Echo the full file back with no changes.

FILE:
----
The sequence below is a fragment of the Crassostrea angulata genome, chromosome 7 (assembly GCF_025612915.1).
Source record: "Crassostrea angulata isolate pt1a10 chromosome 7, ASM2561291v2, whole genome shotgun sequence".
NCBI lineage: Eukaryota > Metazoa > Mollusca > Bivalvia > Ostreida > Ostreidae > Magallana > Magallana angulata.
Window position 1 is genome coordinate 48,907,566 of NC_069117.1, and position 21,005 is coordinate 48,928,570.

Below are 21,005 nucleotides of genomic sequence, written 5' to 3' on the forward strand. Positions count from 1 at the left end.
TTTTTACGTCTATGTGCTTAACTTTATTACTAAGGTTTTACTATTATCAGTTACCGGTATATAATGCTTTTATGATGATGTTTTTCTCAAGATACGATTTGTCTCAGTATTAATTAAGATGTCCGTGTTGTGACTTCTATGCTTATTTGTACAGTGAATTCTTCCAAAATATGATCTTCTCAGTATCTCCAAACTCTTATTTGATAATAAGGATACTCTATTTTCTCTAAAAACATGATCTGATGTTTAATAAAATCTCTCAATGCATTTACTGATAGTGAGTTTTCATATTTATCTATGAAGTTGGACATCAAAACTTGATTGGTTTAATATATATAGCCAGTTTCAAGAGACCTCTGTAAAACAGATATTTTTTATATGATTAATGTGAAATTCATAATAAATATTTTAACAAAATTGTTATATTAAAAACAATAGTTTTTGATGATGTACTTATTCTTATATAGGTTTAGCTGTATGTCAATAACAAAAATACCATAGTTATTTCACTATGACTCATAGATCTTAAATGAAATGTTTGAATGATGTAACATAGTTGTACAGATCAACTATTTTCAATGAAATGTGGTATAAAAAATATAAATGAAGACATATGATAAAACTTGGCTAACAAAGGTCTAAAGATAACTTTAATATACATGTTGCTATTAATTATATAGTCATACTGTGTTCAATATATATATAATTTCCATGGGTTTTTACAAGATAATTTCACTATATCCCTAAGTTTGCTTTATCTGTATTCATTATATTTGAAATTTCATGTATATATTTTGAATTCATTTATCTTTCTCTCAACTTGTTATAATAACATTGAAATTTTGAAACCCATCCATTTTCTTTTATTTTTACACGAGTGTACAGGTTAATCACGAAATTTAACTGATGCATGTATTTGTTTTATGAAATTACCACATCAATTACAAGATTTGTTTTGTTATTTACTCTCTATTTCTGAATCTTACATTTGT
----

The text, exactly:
The sequence below is a fragment of the Crassostrea angulata genome, chromosome 7 (assembly GCF_025612915.1).
Source record: "Crassostrea angulata isolate pt1a10 chromosome 7, ASM2561291v2, whole genome shotgun sequence".
NCBI lineage: Eukaryota > Metazoa > Mollusca > Bivalvia > Ostreida > Ostreidae > Magallana > Magallana angulata.
Window position 1 is genome coordinate 48,907,566 of NC_069117.1, and position 21,005 is coordinate 48,928,570.

Below are 21,005 nucleotides of genomic sequence, written 5' to 3' on the forward strand. Positions count from 1 at the left end.
TTTTTACGTCTATGTGCTTAACTTTATTACTAAGGTTTTACTATTATCAGTTACCGGTATATAATGCTTTTATGATGATGTTTTTCTCAAGATACGATTTGTCTCAGTATTAATTAAGATGTCCGTGTTGTGACTTCTATGCTTATTTGTACAGTGAATTCTTCCAAAATATGATCTTCTCAGTATCTCCAAACTCTTATTTGATAATAAGGATACTCTATTTTCTCTAAAAACATGATCTGATGTTTAATAAAATCTCTCAATGCATTTACTGATAGTGAGTTTTCATATTTATCTATGAAGTTGGACATCAAAACTTGATTGGTTTAATATATATAGCCAGTTTCAAGAGACCTCTGTAAAACAGATATTTTTTATATGATTAATGTGAAATTCATAATAAATATTTTAACAAAATTGTTATATTAAAAACAATAGTTTTTGATGATGTACTTATTCTTATATAGGTTTAGCTGTATGTCAATAACAAAAATACCATAGTTATTTCACTATGACTCATAGATCTTAAATGAAATGTTTGAATGATGTAACATAGTTGTACAGATCAACTATTTTCAATGAAATGTGGTATAAAAAATATAAATGAAGACATATGATAAAACTTGGCTAACAAAGGTCTAAAGATAACTTTAATATACATGTTGCTATTAATTATATAGTCATACTGTGTTCAATATATATATAATTTCCATGGGTTTTTACAAGATAATTTCACTATATCCCTAAGTTTGCTTTATCTGTATTCATTATATTTGAAATTTCATGTATATATTTTGAATTCATTTATCTTTCTCTCAACTTGTTATAATAACATTGAAATTTTGAAACCCATCCATTTTCTTTTATTTTTACACGAGTGTACAGGTTAATCACGAAATTTAACTGATGCATGTATTTGTTTTATGAAATTACCACATCAATTACAAGATTTGTTTTGTTATTTACTCTCTATTTCTGAATCTTACATTTGT